WCVB: ‘Potential Energy Shortage,’ Baker Warns Of Pilgrim Plant Closing

  • “‘Losing Pilgrim as a significant power generator not only poses a potential energy shortage, but also highlights the need for clean, reliable, affordable energy proposals which my administration has put forward through legislation to deliver affordable hydroelectricity and Class-I renewable resources,’ Baker said.”

The Boston Globe: Tough Times, No Easy Answers For Pilgrim Nuclear Power Plant

  • “The Pilgrim Nuclear Power Station was already facing rising costs, declining revenues, and an energy market increasingly inhospitable to nuclear power. And then the federal Nuclear Regulatory Commission delivered some really bad news.”

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Climate Change And The Next Genocide | On Point

October 13, 2015 at 11:00 AM
We’ll talk with historian Tim Snyder, who sees resource wars behind past genocides and says climate change now raises the danger again.

The bare landscape of Crimea, Ukraine, offers little protection in warfare, and German infantrymen hug the ground to escape enemy fire, Jan. 7, 1942. (AP)

Yale historian Timothy Snyder has shaken up what seemed the settled history of World War II and the Holocaust with a more complicated view of Hitler and his motives. Anti-Semitism, yes. Raging. But tied, crucially, to a desperate sense of limited resources. An “ecological panic,” says Snyder, that drove Hitler and the Nazis to conquest, the dissolution of states that might resist them, and to mass murder. Genocide. Now, Snyder warns, we should not think those impulses are frozen in the past. Climate change could spark a return. This hour On Point, a new warning on ecological panic and resource wars.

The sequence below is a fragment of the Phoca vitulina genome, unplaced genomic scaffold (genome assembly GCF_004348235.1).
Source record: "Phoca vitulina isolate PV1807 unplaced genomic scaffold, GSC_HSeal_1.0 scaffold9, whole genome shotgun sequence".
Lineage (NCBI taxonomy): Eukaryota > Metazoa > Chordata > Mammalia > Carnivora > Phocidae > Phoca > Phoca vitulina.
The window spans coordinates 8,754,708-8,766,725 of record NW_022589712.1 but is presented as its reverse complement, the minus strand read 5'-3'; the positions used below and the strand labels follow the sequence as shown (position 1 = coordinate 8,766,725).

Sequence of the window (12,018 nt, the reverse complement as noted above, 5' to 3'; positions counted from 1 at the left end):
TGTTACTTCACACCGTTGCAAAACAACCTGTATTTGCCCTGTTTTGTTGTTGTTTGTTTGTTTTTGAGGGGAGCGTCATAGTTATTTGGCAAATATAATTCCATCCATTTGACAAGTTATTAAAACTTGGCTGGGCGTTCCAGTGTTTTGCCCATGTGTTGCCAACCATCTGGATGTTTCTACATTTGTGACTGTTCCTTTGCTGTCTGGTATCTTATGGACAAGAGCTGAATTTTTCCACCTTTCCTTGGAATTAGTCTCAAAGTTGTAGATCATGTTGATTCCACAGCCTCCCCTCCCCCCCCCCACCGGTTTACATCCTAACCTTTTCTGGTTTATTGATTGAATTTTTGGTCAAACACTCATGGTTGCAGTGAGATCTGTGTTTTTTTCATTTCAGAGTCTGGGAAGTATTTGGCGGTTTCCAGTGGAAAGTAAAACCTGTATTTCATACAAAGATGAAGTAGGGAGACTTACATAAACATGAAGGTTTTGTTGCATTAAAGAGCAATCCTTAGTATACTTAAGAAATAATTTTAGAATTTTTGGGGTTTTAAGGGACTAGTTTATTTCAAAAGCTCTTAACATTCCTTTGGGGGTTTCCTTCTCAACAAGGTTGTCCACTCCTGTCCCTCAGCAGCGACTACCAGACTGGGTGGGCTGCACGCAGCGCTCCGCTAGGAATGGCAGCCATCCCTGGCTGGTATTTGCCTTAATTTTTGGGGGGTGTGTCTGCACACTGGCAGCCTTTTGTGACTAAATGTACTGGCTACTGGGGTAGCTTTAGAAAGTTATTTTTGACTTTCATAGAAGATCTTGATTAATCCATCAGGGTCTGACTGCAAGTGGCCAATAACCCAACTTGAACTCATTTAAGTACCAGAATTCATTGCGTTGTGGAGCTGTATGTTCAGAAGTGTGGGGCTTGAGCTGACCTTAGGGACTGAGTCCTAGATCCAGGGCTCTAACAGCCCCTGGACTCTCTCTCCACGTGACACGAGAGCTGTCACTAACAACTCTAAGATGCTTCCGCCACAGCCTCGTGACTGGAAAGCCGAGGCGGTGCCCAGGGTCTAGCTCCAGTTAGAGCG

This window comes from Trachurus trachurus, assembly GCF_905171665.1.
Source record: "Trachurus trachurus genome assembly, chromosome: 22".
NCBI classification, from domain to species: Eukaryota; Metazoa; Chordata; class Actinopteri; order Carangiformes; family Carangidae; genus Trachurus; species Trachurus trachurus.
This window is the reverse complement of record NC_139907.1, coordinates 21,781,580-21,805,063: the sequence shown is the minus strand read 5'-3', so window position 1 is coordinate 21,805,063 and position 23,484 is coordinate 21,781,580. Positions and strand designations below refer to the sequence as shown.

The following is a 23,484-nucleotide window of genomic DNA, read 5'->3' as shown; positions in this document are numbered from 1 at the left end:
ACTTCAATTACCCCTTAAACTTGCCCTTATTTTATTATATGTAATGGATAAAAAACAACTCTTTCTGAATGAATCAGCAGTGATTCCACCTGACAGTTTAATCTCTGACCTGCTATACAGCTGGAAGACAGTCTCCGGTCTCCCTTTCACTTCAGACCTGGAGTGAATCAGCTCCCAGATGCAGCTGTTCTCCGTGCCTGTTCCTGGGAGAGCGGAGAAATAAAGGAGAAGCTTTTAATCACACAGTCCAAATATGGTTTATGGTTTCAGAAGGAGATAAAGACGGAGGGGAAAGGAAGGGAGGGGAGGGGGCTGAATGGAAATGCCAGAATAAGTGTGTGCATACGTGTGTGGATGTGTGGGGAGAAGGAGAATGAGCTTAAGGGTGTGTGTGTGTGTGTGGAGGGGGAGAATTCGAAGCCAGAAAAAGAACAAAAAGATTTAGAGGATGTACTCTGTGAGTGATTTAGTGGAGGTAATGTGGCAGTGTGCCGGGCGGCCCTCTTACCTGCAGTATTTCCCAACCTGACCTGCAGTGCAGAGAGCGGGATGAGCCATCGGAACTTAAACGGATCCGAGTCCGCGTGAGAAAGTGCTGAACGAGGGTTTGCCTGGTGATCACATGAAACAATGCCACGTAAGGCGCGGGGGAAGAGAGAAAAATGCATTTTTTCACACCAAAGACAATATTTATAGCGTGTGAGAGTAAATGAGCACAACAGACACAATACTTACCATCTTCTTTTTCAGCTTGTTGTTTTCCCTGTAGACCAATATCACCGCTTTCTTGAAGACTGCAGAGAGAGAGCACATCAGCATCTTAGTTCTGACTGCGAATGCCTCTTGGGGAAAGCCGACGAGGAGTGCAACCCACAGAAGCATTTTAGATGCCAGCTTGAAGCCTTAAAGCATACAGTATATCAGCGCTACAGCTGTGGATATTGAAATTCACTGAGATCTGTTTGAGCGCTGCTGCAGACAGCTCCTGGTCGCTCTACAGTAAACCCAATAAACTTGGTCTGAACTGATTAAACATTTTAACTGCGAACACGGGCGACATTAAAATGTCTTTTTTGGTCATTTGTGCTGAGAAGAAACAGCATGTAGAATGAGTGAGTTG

– Tom Ashbrook


Timothy Snyder, professor of history at Yale University. Author of the new book, “Black Earth: The Holocaust as History and Warning.” Also author of “Bloodlands.” (@TimothyDSnyder)

Francesco Femia, co-founder and director of the Center for Climate and Security.


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A Dangerous Sense Of Safety | On Point

October 14, 2015 at 11:00 AM
Does our desire for safety leave us vulnerable to bigger disaster? A top economics reporter makes the case.

Chris Joseph, far left, inspects the flood waters near high tide in the historic downtown in Georgetown, S.C., Sunday, Oct. 4, 2015. (AP)

Greg Ip is chief economics commentator for the Wall Street Journal, and here’s what catches his eye in our country lately: that the more we try to avoid risk, the more risk we may incur. We fight forest fires until forests are stuffed with kindling ready to blaze. We regulate banking and bankers go looking for riskier investments. We live next to flood defenses, and the floods overwhelm. You can’t make it foolproof. But is too much safety and stability our big American problem these days? This hour On Point, Greg Ip on safety and risk and American life now.

– Tom Ashbrook


Greg Ip, chief economics commentator for The Wall Street Journal. Author of the new book, “Foolproof: Why Safety Can Be Dangerous and How Danger Makes Us Safe.” Also author of “The Little Book of Economics.” (@greg_ip)

Tom Hirschl, professor of sociology at Cornell University, where he is also director of the population and development program. Co-author of “Chasing the American Dream.”